- Practical interior
- Very comfortable on longer runs
- Perky and refined PureTech petrol engine
Not so great
- Hard to drive smoothly in the city
- Uninspiring interior
- Play-safe looks
On the inside
How much does it cost to run
Prices, versions and specification
Overall verdict on the Vauxhall Grandland X
"If the Vauxhall Grandland X was a pair of shoes, it would be a pair of Clarks – a firm that's daggy image clouds the fact that it produces quality footwear. The Grandland X, meanwhile, has an uninspiring exterior and boring interior that mask what is fundamentally a decent family car – even if the OTT name smacks of low self-esteem."
And it's easy to see why the company lacks the courage of its convictions because the mechanically identical Peugeot 3008 outsold the Grandland X at a rate of more than 2:1 in 2019, a gap that was even bigger the year before.
You might not like the 3008's look-at-me styling and unconventional cabin, though, and if you fall into that category, keep reading because the Grandland X should be right up your street. Okay, it isn't a dazzling car to look at but it's not ugly either and there are plenty of positive to be taken from the inside, too.
From its heavy doors to its abundant soft-touch plastics, Vauxhall's biggest SUV feels like a quality product, although a few lazy details let it down compared to its Volkswagen Group rivals – the Volkswagen Tiguan, Skoda Karoq and SEAT Ateca – and its interior layout isn't as intuitive as in those cars. That said, its cabin isn't as intimidatingly eccentric as a Peugeot 3008's, either.
Like the Peugeot, the Vauxhall has plenty of space for you and another tall adult to get comfortable in the front, while leaving plenty of room for a pair of towering specimens in the back. Even three up, adults won't feel terribly squashed, the boot is large and practical, too, and you get plenty of smaller storage spaces scattered about the place.
It's not just the interior space that makes the Vauxhall an ideal family car, it's also very comfortable. It might not have the fancy suspension of a premium SUV but the Grandland X creams over the majority of bumps like they're not there and the cabin is quiet at a cruise, which makes up for the fact that autonomous driving aids are glaringly thin on the ground.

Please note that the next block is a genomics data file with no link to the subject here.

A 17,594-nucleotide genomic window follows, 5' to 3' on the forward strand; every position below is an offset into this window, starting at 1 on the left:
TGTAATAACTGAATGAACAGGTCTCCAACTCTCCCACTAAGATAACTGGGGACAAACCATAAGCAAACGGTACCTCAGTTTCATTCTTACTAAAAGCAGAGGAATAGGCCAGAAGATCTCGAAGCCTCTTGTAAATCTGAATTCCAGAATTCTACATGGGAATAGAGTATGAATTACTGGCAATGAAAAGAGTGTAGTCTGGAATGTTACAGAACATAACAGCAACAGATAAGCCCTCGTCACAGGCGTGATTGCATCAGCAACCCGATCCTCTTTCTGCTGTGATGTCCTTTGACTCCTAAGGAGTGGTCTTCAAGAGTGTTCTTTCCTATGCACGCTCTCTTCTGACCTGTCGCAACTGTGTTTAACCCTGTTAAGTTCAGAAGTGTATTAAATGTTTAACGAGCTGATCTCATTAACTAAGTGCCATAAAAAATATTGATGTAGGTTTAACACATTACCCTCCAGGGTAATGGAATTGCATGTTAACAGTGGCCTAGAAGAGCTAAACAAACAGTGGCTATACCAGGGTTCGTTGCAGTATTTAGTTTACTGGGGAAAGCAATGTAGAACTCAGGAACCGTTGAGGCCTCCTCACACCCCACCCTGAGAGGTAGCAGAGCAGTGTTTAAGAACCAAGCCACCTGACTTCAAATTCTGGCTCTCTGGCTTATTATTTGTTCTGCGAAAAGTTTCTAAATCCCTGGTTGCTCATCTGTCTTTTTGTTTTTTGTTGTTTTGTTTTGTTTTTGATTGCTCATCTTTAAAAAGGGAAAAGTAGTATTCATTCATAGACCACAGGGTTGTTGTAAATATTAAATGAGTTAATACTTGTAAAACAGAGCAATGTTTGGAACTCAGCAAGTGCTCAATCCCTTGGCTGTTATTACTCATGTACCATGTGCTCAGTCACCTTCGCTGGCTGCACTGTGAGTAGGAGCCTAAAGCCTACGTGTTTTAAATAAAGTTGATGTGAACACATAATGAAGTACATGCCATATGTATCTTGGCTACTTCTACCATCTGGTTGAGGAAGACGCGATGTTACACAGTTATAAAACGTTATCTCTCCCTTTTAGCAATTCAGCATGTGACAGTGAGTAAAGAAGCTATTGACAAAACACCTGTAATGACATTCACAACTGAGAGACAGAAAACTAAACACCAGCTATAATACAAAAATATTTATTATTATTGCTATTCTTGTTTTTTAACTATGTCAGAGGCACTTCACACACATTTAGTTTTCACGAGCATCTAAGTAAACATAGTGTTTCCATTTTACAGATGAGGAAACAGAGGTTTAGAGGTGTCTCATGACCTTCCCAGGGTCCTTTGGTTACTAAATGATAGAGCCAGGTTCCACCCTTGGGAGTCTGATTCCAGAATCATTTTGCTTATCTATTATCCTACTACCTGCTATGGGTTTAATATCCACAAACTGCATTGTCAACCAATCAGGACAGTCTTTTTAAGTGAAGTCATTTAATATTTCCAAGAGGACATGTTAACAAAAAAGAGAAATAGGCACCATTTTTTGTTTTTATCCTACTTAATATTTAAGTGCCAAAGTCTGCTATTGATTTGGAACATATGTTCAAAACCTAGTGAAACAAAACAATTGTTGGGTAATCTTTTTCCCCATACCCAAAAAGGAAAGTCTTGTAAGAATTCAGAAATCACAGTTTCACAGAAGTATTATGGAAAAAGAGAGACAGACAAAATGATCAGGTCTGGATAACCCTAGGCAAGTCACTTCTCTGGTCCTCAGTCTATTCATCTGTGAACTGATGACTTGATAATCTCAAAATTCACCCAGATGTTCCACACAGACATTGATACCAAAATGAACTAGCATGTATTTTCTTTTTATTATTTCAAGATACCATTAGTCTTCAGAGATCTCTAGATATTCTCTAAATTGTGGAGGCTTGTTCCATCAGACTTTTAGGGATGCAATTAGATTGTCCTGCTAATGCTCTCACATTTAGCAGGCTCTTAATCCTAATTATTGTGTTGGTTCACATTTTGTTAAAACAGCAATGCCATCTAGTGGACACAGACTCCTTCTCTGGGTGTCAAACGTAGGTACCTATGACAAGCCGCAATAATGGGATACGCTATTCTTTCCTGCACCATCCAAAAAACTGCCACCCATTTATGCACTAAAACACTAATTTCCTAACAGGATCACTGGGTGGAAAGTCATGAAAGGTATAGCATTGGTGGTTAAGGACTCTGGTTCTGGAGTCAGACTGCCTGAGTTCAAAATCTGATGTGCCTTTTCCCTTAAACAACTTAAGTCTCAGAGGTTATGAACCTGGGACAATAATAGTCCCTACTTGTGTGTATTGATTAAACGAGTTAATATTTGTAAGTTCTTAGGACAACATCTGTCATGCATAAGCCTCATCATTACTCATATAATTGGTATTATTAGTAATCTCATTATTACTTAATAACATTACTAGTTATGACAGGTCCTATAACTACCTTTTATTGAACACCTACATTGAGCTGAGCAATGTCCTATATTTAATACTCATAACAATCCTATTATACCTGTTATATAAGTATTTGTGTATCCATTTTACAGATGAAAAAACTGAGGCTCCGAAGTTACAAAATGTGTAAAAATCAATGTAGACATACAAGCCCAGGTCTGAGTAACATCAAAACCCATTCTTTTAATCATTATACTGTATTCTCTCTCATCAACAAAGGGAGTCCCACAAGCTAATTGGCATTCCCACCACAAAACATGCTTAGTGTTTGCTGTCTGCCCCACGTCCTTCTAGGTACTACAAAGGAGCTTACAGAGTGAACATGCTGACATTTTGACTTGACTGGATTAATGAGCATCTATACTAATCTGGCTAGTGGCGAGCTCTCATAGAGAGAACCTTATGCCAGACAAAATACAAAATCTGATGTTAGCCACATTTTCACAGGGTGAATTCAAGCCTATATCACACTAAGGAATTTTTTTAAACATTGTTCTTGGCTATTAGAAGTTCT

Thankfully, the Vauxhall's comfort doesn't come at the expense of turning it into a blancmange in corners – it doesn't roll excessively and the accurate steering means it's fun to hustle about in.
These well-rounded road manners are a brilliant match for the Vauxhall's excellent 130PS 1.2-litre PureTech engine. It sounds worryingly small in a car the Grandland X's size , but you'll soon forget about its capacity when you sample its surprising punch and smooth delivery. Only when you're pulling away from the lights or overtaking in the wrong gear can it occasionally bog down while you wait for the turbo's slug of torque.
It's such a well-rounded engine that the 130PS diesel only makes senses if you live on the motorway – where it will return better fuel economy – and you should only choose one of the two plug-in hybrid options if you have somewhere to charge the car and a short commute that'll take advantage of its decent electric-only range.
It all adds up to an extremely well rounded car that's let down by its uninspiring packaging.
Harsh? Well, you only need to look at the sharp-suited new Mokka to know that Vauxhall thinks exactly the same thing – if you like your Vauxhalls to have a Clarks-like indifference to fashion – you best buy one now, because they won't be around for much longer.
Comfort and design: Vauxhall Grandland X interior
"The Vauxhall Grandland X shares its underpinnings with the Peugeot 3008 although there's very little giving that away from behind the steering wheel"
Where the Peugeot oozes style from every orifice the Grandland X plays things a lot safer. Out goes the 3008's mix of shapes and interesting trim pieces and in comes the dashboard equivalent of a 'meat and two veg' dinner. It's smart and sensible but not exactly stylish.
What's more annoying is that the bits that don't work so well in the Peugeot are carried over to the Vauxhall. So, if you want to do anything other than turn up the temperature of the air-con, you'll need to venture onto the infotainment screen - turning a simple job into a series distracting button presses.
Get underway and there are a couple of other annoyances. While the the clutch foot rest is a welcome addition, it does tend to get in the way when you are depressing the clutch – that could be a problem that's unique to the big-footed – and, while you get extendable leg rests that make the Vauxhall feel like a mobile La-Z-Boy, the air-bagged adjustable lumbar support is feeble, you need to concentrate hard to even know it's working.
What's most frustrating of all – not least for Vauxhall – is that these relatively minor niggles do their best to disguise what is fundamentally a very comfortable car to travel in.
Handling and ride quality: What is the Vauxhall Grandland X like to drive?
"If you were to use a football analogy to describe how the Vauxhall Grandland X drives you could call it 'a game of two halves'."
That because in town, it's not that great. Making off, the 1.2-litre PureTech petrol engine can feel gutless before its turbocharger chimes in which, in combination with the tall gears and high biting point of the clutch, can make it an easy car to stall. Another bugbear are the brakes that can send you through the windscreen if you so much as breath on them, you soon learn to use them like you're driving barefoot with a tack superglued to the pedal.